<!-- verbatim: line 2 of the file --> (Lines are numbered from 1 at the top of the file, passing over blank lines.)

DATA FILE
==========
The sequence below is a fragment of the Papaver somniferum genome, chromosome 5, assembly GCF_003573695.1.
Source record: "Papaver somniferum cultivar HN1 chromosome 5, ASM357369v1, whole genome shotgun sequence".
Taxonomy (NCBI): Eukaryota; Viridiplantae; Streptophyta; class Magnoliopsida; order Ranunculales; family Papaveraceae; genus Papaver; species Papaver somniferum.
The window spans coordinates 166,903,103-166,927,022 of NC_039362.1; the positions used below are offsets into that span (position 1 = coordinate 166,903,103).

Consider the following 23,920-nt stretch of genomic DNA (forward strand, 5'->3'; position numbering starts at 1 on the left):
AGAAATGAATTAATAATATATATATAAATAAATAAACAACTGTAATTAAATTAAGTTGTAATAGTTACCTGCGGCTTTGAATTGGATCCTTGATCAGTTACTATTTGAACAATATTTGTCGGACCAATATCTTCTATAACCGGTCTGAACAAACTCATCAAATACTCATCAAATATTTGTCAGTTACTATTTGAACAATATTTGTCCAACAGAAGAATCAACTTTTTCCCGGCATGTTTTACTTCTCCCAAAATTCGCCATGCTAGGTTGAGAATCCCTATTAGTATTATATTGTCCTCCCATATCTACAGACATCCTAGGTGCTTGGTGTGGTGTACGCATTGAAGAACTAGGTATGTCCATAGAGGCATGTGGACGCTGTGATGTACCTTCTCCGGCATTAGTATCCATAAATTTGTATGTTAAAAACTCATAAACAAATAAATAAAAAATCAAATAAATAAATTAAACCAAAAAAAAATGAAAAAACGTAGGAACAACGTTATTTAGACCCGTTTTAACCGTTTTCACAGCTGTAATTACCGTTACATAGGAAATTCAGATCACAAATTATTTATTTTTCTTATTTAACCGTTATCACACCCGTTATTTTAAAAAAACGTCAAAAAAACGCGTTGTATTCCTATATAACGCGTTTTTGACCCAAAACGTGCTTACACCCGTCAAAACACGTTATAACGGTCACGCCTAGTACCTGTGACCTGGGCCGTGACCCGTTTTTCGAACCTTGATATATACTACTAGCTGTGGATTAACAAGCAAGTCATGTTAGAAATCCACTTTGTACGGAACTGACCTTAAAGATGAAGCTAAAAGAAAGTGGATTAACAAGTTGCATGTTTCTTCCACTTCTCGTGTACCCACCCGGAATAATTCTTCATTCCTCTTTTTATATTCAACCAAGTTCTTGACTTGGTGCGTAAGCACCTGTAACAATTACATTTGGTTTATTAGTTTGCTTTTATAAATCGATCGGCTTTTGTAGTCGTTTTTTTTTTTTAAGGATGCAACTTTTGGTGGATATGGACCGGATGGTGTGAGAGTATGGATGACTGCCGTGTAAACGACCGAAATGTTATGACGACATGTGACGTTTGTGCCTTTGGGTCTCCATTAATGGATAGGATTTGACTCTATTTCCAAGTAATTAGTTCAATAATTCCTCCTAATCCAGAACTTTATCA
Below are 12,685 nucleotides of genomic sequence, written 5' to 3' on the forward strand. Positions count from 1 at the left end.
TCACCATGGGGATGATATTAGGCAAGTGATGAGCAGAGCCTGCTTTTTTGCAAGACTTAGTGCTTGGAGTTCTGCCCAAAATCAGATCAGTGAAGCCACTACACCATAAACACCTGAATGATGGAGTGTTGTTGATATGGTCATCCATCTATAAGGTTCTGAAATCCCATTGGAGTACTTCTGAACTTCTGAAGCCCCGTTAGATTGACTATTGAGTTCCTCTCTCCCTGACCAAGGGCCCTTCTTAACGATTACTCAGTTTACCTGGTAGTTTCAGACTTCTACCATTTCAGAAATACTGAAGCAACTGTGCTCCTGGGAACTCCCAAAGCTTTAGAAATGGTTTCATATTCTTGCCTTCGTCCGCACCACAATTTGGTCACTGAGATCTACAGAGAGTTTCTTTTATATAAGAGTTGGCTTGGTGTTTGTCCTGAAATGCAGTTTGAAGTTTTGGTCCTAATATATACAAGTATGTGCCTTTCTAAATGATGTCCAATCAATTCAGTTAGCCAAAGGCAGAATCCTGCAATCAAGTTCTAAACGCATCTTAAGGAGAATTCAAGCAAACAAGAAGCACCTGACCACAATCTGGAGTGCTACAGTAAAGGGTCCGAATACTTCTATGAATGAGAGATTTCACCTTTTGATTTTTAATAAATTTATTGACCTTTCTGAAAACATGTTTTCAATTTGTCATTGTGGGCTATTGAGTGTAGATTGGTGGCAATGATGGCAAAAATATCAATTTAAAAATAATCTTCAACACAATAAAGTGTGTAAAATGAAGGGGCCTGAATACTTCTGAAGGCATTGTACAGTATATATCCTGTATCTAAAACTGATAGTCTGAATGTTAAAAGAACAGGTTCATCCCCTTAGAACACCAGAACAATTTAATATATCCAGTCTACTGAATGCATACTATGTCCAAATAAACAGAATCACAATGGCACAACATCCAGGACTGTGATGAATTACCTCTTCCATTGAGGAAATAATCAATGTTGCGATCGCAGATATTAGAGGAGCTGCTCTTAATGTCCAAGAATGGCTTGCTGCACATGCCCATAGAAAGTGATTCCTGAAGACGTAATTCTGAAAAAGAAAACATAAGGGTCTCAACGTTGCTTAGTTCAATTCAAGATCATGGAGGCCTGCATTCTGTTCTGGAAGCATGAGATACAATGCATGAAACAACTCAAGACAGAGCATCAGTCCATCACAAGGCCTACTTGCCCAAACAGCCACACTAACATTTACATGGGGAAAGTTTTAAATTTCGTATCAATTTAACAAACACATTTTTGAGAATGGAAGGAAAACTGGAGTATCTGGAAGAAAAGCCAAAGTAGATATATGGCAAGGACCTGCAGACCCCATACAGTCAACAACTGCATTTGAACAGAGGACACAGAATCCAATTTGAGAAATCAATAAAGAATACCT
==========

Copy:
Source record: "Papaver somniferum cultivar HN1 chromosome 5, ASM357369v1, whole genome shotgun sequence".